Chairman emeritus of the Cancer Society of T&T, Dr George Laquis, is suggesting that the not yet opened Children’s Hospital, Couva, be designated as a centre for a national cancer programme....
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Professor sees PetroCaribe backlash
Unrest in neighbouring Venezuela can have consequences not only for T&T but also for neighbouring Caricom states involved in Petrocaribe and oil energy arrangements with Venezuela, says UWI Professor Anthony Gonzales. He spoke about the situation after unrest in Venezuela in the last two weeks. UWI’s Institute of International Relations will assess the situation across the Gulf at a panel discussion at noon tomorrow at UWI. Speakers will include Gonzales, Dr Mark Kirton, Dr Michelle Scobie and Dr Armando Garcia.
Gonzales said there were implications for T&T and the region arising from the Venezuelan unrest, including whether Venezuelans flee to T&T. He noted that since the last Chavez administration several Venezuelans had come to T&T and it had shocked him that some middle-class affected by the policies there had started to flee to T&T. He said if it continued and there was more repression and Opposition supporters were jailed, more would likely look to come this way.
Gonzales did not anticipate any increase in trade with Venezuela and T&T due to lack of foreign exchange there. Of great concern, however, he said, was how the unrest could affect neighbouring regional islands who depended on Venezuela for oil, via the Alba (Bolivarian Alliance of the Americas) and Petrocaribe arrangements.
“They in Venezuela have been under pressure to change it. The subsidy from the Venezuelan source is very crucial and several islands, including Jamaica, St Vincent and recently Grenada, have joined the arrangement, so one needs to watch that and the fallout from it,” Gonzales added. He told the T&T Guardian Venezuela was facing a crisis such as it never faced in the last 15 years since the current Government came to power.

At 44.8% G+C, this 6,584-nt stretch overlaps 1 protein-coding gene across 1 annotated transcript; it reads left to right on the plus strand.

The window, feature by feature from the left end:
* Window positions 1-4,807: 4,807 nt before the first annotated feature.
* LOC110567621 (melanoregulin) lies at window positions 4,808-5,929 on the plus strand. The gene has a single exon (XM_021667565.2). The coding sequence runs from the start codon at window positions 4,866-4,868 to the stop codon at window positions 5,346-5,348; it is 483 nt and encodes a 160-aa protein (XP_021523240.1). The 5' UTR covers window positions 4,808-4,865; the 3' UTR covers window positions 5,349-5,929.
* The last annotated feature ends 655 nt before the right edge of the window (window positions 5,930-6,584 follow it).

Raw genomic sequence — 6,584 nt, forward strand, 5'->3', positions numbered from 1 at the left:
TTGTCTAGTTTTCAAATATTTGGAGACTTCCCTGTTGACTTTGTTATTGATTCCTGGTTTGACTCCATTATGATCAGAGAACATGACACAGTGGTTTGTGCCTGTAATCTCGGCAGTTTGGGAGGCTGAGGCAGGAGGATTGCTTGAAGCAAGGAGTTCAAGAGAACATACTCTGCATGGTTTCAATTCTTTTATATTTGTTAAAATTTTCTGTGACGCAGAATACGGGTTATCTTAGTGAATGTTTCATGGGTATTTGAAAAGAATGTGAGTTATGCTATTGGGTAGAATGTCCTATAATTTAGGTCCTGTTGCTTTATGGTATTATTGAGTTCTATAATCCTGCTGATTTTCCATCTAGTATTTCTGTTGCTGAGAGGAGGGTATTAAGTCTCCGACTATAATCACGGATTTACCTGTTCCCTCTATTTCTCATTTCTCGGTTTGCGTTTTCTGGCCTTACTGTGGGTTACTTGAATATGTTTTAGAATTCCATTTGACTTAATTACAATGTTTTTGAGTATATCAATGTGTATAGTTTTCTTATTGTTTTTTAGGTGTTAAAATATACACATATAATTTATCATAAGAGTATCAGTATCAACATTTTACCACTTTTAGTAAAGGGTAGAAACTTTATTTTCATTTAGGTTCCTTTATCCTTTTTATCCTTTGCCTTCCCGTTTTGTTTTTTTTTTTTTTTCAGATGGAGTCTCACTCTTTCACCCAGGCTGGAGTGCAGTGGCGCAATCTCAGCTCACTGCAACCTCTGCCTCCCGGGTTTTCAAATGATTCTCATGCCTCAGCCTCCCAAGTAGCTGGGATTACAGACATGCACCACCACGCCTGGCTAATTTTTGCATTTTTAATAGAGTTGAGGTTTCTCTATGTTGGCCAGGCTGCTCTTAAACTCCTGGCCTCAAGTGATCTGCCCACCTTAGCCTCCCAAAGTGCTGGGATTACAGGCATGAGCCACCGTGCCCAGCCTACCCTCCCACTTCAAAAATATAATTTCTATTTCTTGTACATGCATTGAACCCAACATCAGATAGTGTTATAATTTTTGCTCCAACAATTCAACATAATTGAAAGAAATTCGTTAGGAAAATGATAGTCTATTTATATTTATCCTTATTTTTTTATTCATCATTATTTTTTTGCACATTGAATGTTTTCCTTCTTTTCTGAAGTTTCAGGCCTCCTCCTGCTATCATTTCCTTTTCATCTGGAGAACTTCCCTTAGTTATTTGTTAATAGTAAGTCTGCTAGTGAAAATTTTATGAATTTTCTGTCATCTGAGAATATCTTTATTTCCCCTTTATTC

He agreed deceased president Hugo Chavez, formerly that Government’s dominant personality, was gone and with that, various things have been falling apart, including causing division in the Chavez movement and a further deteriorating economic situation even more than it was in Chavez’s time.
“It’s now causing even independent Venezuelans to ask questions, particularly because the economic situation is very bad along with high inflation rates, lack of basic foodstuffs, insecurity, lack of access to foreign exchange and other woes.” he said. He added: “I think those who govern should try for consensus- building if you don’t have a majority in this situation.
“The Government has not reached out to the Opposition and needs to take them into account,though we notice they have now invited the Opposition to a meeting but the detention of one of the Opposition leaders (Leopoldo Lopez) may affect that.” Gonzales said he felt Chavez’s personality might have made a difference. He said: “He had charisma and held them all together despite shortages and other issues affecting Venezuela.
“But it’s a ticklish situation as the government has a fair amount of power and won’t yield this. One may ask if the situation may occur as it did recently in the Ukraine but they need to start somewhere.” Gonzales said the government needed, for instance, to try and accommodate the opposition in government somehow and show it is moving things forward. He noted: “The Government is elected until 2019. If the economic situation deteriorates further, they are likely to see more of these crises occurring.
“There are many unknowns in the equation, including how the military may react. Any split in the army could be very dangerous. “Chavez built the army as a very united unit and its leaders were influential in government, so it remains to be seen how they hold together, particularly if disorder continues.”